Senior Member
    English - American
    Thank you, adge , for closing my loop :D
    Yes, bare ​for me, too, although I have occasionally noticed that when speaking with my mother, who grew up on the East Coast, I very naturally use different vowels for Mary, merry and marry. Many of my friends can't hear the differences between the three.
     
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    stormwreath

    Senior Member
    English - England
    They're all homophones in my accent. In fact I can neither produce nor even hear the difference between "merry" and "Mary" in British English accents, though "marry" is distinct if I pay attention.
    Can you hear the difference between "ferry" and "fairy"? The vowel sound in BE is identical to merry/Mary.
     

    cyberpedant

    Senior Member
    English USA, Northeast, NYC
    s
    I've been aware of the various mergers but only in terms of these three specific words. If the three question words Mary, Marry and Merry are homophones in your speech, are, for example, scarey, carry and berry also homophones?
    For me (New York City native), they are distinct: "Scary Mary, marry Carrie, merry berry." I had no idea that anyone could pronounce them with the same vowel until the subject came up in linguistics class.
     
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    natkretep

    Moderato con anima (English Only)
    English (Singapore/UK), basic Chinese
    For anyone who's interested in the accent map of the USA, have a look at this page, which also gives the results of a survey of 11,422 respondents:
    all 3 are the same (56.88%)
    all 3 are different (17.34%)
     

    pob14

    Senior Member
    American English
    I'm a lifelong resident of the central US. All the words on this thread are exactly the same to me except for the initial consonant, as well as Larry, Jerry, hairy, Derry, terry, bury, very, vary . . . and anything else I can think of. I had no idea anyone pronounced them differently.

    Edit: Just looked at the map posted by natkretep. I see that Chicago (or nearby) is marked on all of them. That's Chicago for you. :)
     

    missMD

    Member
    US
    Vietnamese
    In reply to EWhite (post #6): That hasn't been my experience. I say (and hear) "Merry" and "Mary" as identical (both rhyming with "fairy"), "marry" as different (rhyming with "carry"). But perhaps my perception's colored by my own pronunciation. (My childhood was spent in southeastern Pennsylvania.)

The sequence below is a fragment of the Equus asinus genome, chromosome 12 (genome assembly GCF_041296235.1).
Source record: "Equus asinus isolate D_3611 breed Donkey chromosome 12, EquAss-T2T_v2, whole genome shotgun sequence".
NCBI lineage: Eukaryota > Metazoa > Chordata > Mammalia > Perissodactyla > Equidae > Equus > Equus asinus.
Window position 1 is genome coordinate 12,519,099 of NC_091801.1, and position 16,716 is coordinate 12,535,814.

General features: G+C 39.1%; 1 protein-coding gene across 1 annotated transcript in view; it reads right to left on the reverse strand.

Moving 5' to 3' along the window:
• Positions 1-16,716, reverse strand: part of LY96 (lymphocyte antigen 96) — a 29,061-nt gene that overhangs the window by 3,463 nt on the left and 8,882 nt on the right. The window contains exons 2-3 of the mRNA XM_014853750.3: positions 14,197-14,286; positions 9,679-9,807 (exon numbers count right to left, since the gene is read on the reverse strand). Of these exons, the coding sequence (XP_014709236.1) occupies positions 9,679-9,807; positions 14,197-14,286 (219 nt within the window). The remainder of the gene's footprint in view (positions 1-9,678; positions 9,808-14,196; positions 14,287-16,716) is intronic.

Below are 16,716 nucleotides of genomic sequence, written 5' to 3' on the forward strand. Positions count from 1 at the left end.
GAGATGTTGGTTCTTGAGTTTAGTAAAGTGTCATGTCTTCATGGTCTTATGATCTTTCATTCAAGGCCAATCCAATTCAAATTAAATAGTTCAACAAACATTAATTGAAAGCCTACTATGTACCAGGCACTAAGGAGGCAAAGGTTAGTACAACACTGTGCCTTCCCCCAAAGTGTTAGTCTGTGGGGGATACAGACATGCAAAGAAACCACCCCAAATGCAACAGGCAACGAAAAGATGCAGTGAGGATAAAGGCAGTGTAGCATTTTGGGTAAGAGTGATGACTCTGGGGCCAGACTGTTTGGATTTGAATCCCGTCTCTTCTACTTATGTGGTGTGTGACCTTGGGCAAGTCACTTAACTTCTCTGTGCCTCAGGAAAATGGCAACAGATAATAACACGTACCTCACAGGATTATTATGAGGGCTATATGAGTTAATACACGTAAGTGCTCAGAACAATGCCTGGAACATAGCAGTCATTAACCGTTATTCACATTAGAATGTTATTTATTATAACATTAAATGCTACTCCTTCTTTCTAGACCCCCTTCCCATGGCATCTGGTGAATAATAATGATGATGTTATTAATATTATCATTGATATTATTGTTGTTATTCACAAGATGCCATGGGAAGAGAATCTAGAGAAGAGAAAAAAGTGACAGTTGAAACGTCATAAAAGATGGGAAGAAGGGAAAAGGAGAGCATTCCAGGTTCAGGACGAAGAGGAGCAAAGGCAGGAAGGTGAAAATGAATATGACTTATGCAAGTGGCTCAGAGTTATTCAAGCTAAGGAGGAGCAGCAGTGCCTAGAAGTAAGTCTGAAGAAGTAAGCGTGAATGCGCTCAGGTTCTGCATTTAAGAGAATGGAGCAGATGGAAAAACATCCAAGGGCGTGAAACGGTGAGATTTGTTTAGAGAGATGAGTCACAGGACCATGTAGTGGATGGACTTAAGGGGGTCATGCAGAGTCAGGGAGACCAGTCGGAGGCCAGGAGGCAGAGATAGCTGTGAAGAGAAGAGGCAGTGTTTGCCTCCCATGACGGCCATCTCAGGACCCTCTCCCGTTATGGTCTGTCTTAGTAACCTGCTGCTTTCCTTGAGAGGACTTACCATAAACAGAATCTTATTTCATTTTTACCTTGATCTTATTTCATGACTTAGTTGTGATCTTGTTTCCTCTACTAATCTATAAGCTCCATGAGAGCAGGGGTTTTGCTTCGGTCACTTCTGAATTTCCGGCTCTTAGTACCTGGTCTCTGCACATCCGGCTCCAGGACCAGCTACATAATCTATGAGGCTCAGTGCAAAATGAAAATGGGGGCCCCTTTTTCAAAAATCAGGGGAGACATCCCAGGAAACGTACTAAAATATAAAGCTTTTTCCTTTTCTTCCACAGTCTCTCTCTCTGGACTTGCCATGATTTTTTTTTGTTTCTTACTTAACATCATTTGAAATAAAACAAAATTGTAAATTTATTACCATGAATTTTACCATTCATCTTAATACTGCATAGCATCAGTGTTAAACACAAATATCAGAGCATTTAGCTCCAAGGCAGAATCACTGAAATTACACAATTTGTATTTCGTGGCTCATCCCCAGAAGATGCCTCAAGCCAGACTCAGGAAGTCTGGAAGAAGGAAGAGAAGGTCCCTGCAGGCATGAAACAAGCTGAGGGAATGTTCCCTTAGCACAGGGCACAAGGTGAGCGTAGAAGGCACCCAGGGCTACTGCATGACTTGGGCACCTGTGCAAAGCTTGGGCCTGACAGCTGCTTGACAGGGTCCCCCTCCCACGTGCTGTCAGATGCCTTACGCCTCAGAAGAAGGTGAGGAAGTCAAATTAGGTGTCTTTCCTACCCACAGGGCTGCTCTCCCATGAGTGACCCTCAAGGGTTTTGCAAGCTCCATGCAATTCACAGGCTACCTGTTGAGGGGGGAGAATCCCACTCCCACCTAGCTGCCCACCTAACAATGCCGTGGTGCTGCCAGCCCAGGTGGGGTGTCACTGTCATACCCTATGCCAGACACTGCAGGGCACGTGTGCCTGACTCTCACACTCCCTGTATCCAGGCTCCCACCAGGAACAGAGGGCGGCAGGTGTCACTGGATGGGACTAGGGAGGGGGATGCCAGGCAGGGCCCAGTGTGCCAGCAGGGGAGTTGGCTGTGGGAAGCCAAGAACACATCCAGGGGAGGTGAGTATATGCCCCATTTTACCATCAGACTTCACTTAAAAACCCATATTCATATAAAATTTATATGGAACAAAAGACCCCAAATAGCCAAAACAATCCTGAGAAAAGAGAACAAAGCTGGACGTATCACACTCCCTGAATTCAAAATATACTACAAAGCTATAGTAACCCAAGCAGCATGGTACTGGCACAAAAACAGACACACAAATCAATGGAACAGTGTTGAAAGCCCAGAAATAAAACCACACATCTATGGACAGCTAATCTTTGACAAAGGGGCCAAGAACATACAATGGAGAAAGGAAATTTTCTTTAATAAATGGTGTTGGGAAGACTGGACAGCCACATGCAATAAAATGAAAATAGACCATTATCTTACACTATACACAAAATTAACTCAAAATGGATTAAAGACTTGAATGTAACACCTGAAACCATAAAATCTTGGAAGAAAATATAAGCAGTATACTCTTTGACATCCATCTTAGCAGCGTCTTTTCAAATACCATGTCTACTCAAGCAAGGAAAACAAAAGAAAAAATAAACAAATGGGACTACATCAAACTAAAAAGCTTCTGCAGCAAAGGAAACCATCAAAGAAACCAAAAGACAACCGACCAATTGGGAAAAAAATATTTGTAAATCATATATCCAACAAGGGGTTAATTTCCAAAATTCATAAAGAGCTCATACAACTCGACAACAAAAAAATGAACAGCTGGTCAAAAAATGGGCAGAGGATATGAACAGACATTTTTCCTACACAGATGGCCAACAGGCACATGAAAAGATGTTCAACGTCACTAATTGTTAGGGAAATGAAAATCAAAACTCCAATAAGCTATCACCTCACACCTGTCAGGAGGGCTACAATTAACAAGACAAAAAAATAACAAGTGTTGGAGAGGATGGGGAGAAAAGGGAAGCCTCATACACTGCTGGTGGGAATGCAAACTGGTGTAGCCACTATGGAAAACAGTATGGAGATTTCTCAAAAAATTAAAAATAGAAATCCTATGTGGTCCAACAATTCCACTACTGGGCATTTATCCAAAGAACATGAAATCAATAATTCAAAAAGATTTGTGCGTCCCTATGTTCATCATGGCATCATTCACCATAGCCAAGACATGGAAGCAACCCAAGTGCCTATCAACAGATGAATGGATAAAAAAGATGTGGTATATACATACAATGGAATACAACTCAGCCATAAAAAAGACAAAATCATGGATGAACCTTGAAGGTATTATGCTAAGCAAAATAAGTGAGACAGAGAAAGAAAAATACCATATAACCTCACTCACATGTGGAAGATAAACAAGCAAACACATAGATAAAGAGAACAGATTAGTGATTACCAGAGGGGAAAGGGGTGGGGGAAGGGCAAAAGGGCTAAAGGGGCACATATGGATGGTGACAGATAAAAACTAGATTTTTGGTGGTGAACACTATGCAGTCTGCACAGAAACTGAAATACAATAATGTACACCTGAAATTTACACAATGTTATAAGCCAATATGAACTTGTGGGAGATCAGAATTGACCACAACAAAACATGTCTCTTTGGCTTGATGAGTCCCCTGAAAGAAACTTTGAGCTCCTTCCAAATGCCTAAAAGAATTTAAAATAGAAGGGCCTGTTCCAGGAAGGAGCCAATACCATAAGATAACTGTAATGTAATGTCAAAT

I've always pronounced Kerry and carry the same :confused:
     

    JamesM

    Senior Member
    I've always pronounced Kerry and carry the same :confused:
    So does a large portion of the U.S. population. :) You're not alone. Many East Coast (U.S.) accents have the distinction but large portions of the Midwest and all of the West (as far as I know) don't.

    Back to the original question, I have a friend who grew up in New York who clearly distinguishes between merry, Mary and marry. In that order it goes from a tighter, more "eh"-like sound (to my ear) to almost the same sound as the "a" in cat for marry. She demonstrates the same distinction in ferry, fairy and O'Farrell.
     

    JamesM

    Senior Member
    I don't know. I can ask her. We don't talk much about caries. :)

    I'm sure she would say the name "Kerry" differently from "carry". She has lived in California for the last 30 years but her New York accent still carries on. It's softer than when I first met her but it's still very distinct.
     

    Biffo

    Senior Member
    English - England
    ...If the hobbit decides to propose to his girlfriend we could say, "Will Merry marry Mary?"
    I was once told that in US English these three M words are indistinguishable in pronunciation. Is this true?
    P.S. In British English they all sound different.
    Here's what the Harvard Dialect Survey, which concluded in 2003 says about the pronunciation of these three words across the US.

    How do you pronounce Mary/merry/marry?
    Harvard Dialect Survey, which concluded in 2003 (Vaux, Bert and Scott Golder. 2003. The Harvard Dialect Survey. Cambridge, MA: Harvard University Linguistics Department).
    http://www4.uwm.edu/FLL/linguistics/dialect/staticmaps/q_15.html

    It shows that more than half of US citizens think that all three sounds are the same.

    Edit - Apologies to natkretep who I now see made exactly the same point in #28
     
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    Biffo

    Senior Member
    English - England
    I'm from the NE USA (Pennsylvania, NYC) and pronounce in all cases the sound as that in "fairy" and I really do not hear and differences in any other AE speakers, or in BE speakers for that matter.
    In RP British English, only "Mary" rhymes with "fairy". "Merry" has a similar vowel sound but much shorter and "marry" has a different vowel altogether.

    It makes me wonder whether Prince Harry sounds to you like Prince Hairy !!!!:eek::D
     

    Biffo

    Senior Member
    English - England
    Yes, Prince Hairy, same sound, and Harry was my father's name, and despite having read previous threads on this and then subsequently having listened super carefully to BE speakers I still :D do not hear any distinction!
    This is fascinating!

    I wonder if you would be willing to try a small experiment?

    Could I ask you to listen to the AE and BE pronunciations of 'carry' as provided by our in house dictionary. http://www.wordreference.com/definition/carry. To my ears they sound completely different and the US pronunciation almost rhymes with British 'fairy'. Would you also mind listening to 'fairy'? http://www.wordreference.com/definition/fairy. This time the two variants have a similar vowel sound to my ears but the BE vowel is much more drawn out (and that is the difference between BE 'merry' and 'mary').

    Finally, it is a bit more of a chore because you have to switch between the above links, but can you hear a difference between BE vowels in 'carry' and 'fairy'?

    If you were kind enough to carry out the experiment, did you hear any differences?

    Thanks
     
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    JamesM

    Senior Member